It’s centered around several factors: one is the integration of investments and risk products together – and not many companies do that.

We’re more relationship-focused, so our clients have a lifetime relationship with Northwestern Mutual and the representative that takes care of them.

We’re also innovative from a planning perspective. We don’t lead with a product sale. Instead, we begin our conversation by obtaining detailed knowledge of what the individual or small business owner needs. Through fact-finding and planning, we then provide a comprehensive financial plan that extends over a lifetime with our clients.

This is why we’re both relevant and growing.

Northwestern Mutual
has a culture and tradition
of giving our time, talent, and
treasure to the community.

How critical is it to enable the next generation with technology while also emphasizing the value of the human relationship?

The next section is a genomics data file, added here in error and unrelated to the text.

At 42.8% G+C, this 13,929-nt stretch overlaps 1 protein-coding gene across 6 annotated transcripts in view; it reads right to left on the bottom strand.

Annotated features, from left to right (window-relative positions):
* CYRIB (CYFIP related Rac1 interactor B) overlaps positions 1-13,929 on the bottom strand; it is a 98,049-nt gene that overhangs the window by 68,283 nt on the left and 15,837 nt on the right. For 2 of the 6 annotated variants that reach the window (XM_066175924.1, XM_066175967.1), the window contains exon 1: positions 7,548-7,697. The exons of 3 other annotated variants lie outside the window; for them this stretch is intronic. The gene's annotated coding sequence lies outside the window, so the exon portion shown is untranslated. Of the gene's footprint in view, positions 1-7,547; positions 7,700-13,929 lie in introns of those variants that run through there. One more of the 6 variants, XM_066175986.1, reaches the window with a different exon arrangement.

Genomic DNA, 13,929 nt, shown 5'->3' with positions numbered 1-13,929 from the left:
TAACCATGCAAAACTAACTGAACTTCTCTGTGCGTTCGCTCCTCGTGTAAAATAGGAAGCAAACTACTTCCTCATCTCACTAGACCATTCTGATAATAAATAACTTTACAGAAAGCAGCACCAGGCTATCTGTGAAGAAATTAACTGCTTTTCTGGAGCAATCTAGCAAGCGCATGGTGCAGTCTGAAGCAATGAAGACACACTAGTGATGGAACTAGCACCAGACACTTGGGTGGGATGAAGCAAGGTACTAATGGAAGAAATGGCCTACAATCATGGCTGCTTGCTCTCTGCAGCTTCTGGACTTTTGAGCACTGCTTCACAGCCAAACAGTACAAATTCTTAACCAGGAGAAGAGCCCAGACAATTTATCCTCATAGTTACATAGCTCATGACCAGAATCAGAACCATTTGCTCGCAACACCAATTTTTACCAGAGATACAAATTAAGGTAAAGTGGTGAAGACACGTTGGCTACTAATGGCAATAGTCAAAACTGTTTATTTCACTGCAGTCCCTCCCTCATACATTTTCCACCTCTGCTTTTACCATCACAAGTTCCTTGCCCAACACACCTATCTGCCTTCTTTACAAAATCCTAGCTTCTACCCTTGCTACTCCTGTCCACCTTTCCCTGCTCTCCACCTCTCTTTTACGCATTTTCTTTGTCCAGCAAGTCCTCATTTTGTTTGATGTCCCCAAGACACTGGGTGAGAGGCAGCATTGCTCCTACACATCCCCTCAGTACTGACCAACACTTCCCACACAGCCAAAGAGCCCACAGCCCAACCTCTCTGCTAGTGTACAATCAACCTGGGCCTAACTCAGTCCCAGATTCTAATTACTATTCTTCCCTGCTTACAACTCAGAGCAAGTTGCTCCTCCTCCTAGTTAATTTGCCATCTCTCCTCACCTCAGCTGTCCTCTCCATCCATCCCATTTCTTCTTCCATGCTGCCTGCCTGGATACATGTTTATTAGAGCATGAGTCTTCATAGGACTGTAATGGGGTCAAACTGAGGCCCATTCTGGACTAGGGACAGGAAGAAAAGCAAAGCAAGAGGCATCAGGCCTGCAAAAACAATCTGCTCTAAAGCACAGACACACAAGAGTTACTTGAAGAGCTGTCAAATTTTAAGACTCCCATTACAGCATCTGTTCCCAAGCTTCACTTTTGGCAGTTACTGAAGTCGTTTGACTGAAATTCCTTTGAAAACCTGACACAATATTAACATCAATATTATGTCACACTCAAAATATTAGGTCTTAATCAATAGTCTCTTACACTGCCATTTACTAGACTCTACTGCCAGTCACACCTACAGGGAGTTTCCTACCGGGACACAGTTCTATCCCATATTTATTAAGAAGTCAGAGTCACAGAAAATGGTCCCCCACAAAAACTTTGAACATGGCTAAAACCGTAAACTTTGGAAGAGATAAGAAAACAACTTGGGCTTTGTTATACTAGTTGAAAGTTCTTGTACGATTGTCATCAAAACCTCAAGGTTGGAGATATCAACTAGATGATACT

Technology will make it easier to do business and allow us to become more efficient. We also believe it will deepen our relationships with people. It won’t take the place of people, but technology will help us create deeper relationships with our clients. We will be able to provide them with broader and richer content.

So technology will not substitute for human interaction but will give us more opportunities to connect with our policyowners and clients.

What has made Wisconsin so effective as a base for Northwestern Mutual?

Wisconsin has generally been run in a fiscally prudent way, which gives us comfort. But what’s more important is the pool of talent here. Substantially, all of our employees are located in Wisconsin, so we draw on a localized labor pool. The people we attract to work here are among the best in the industry.

Is the public/private partnership imperative for addressing key issues?

In Wisconsin, there is a strong belief that tackling key issues requires a public/private relationship. For instance, our governor has been open in talking to me about how we can work together on issues such as transportation and education. Wisconsin also has a long tradition in which the business community is very involved in civic duties, beyond simply running their own companies.